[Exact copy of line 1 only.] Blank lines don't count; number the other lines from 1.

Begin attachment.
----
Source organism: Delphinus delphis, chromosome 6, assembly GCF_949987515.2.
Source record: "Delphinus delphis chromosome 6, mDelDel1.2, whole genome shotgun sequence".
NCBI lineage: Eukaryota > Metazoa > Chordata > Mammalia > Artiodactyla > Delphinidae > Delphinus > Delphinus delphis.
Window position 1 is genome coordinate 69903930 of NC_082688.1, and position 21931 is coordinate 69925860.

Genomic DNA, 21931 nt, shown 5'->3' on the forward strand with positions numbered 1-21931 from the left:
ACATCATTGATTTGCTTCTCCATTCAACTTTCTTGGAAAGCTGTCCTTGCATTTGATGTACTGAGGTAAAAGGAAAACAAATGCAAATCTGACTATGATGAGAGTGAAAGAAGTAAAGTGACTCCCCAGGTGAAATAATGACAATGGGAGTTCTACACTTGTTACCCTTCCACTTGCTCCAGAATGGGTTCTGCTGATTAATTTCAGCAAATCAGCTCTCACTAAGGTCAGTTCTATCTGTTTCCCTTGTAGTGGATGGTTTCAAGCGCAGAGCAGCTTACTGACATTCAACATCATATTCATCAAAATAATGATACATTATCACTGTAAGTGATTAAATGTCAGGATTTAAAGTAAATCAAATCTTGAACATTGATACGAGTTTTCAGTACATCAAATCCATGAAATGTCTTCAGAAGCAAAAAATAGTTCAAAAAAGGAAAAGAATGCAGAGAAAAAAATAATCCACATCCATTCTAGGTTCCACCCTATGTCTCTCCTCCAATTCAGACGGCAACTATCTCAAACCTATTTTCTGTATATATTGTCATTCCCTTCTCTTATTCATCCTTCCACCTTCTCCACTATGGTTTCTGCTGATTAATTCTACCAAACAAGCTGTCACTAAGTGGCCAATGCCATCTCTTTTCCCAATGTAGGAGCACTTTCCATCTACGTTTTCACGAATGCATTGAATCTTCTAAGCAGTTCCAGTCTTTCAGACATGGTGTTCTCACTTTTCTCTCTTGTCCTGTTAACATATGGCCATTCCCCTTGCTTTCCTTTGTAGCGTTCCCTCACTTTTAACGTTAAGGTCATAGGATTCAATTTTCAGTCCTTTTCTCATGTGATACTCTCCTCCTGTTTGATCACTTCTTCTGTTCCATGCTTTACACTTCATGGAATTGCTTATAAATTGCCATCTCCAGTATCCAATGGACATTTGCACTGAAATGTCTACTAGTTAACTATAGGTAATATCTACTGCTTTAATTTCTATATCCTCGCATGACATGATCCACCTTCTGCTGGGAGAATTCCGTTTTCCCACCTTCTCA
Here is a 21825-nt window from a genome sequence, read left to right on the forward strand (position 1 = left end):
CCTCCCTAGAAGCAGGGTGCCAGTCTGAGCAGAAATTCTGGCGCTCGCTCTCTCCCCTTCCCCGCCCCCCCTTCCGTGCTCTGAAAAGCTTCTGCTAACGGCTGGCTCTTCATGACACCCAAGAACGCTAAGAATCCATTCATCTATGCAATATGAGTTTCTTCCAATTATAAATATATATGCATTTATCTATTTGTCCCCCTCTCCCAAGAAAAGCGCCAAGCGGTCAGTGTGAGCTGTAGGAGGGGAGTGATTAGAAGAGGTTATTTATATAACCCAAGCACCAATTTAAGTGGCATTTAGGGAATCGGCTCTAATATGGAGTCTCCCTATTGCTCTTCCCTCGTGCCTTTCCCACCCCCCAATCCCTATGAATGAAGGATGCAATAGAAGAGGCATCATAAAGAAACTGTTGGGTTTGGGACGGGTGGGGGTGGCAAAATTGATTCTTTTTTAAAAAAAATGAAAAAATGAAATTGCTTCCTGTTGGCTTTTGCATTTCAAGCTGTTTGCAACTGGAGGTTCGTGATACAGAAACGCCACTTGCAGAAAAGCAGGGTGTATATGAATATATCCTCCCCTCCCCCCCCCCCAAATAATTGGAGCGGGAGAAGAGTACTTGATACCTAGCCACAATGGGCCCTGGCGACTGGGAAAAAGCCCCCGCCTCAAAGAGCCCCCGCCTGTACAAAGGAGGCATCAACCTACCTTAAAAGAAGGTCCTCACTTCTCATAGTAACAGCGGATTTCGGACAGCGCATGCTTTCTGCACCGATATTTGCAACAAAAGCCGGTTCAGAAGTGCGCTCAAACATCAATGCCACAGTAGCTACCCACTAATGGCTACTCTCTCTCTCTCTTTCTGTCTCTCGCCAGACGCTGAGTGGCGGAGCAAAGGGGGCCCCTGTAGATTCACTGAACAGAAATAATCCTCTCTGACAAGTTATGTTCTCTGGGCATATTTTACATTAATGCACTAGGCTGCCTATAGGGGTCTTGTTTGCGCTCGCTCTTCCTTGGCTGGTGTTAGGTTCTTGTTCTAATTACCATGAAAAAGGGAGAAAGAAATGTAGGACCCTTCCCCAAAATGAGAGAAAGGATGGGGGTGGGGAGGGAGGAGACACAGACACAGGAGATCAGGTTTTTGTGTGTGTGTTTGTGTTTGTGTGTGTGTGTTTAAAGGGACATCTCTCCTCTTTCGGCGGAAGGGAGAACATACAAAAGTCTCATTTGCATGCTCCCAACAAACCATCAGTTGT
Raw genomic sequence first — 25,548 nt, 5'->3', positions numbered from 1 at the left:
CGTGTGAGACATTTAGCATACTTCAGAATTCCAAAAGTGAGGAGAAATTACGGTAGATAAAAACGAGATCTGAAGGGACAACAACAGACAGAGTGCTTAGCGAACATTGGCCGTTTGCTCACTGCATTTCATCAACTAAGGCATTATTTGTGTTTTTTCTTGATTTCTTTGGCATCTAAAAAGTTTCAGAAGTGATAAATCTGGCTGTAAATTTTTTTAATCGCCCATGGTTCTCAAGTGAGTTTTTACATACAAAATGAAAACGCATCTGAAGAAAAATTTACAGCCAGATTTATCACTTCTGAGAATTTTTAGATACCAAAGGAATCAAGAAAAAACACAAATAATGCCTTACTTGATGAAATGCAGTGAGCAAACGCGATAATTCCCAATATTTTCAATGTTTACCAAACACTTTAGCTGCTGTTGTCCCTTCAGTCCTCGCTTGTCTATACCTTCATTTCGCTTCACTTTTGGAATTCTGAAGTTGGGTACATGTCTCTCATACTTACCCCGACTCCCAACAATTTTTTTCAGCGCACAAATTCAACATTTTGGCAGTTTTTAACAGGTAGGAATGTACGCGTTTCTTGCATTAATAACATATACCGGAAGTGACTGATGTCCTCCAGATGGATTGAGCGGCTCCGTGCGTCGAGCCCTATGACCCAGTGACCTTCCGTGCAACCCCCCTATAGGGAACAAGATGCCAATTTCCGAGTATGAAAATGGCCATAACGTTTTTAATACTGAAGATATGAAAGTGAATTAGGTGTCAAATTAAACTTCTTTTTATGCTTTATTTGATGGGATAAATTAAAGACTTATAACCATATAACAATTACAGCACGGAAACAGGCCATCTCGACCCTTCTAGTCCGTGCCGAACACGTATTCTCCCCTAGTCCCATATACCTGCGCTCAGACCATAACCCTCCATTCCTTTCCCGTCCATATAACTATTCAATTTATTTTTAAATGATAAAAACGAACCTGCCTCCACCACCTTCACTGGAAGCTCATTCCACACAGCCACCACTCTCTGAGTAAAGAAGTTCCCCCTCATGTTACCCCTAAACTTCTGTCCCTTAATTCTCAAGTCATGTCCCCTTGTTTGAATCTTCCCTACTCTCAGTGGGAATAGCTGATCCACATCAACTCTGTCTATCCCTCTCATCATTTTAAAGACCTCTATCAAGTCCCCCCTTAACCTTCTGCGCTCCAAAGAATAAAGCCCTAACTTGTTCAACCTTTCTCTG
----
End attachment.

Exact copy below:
Source organism: Delphinus delphis, chromosome 6, assembly GCF_949987515.2.